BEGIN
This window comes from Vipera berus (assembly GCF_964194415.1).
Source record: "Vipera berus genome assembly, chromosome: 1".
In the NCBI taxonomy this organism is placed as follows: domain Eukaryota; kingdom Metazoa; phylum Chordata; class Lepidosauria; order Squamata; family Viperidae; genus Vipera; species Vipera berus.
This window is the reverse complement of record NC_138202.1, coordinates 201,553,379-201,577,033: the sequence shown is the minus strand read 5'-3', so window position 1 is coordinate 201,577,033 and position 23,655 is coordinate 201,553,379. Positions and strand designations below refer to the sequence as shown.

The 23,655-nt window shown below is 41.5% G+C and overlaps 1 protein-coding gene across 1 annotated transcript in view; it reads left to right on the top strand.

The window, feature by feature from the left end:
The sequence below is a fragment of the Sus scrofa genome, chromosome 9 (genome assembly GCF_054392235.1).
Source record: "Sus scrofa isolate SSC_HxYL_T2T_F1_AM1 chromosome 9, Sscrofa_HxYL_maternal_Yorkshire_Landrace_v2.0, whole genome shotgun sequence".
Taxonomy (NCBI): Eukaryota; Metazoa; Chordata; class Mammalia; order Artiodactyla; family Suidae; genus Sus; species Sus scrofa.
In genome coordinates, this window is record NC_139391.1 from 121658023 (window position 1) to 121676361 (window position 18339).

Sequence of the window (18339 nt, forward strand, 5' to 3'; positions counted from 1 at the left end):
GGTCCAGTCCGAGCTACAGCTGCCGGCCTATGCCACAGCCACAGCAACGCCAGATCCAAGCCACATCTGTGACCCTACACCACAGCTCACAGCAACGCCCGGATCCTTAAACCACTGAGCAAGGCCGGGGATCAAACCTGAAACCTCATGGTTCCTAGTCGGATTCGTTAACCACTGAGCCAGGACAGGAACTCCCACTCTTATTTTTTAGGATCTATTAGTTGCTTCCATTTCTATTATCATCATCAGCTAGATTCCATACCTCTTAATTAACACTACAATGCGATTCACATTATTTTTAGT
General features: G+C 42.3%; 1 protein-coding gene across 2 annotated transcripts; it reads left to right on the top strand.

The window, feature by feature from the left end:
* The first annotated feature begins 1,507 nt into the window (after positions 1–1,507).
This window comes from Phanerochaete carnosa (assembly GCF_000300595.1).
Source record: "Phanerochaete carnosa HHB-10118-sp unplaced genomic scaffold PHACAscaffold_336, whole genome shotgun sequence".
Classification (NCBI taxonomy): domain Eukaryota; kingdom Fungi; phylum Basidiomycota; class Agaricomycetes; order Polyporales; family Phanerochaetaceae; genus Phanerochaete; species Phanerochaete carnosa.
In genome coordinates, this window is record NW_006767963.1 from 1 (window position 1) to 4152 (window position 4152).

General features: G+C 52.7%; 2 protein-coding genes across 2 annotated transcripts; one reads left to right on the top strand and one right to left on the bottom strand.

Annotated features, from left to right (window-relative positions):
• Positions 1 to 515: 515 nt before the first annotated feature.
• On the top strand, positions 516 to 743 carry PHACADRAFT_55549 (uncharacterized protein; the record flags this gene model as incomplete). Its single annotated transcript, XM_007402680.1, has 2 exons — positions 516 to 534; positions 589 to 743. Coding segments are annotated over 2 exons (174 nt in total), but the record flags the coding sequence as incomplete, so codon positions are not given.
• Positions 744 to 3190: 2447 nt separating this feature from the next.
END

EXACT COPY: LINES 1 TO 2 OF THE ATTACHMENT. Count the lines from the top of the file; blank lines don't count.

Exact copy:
This window comes from Vipera berus (assembly GCF_964194415.1).
Source record: "Vipera berus genome assembly, chromosome: 1".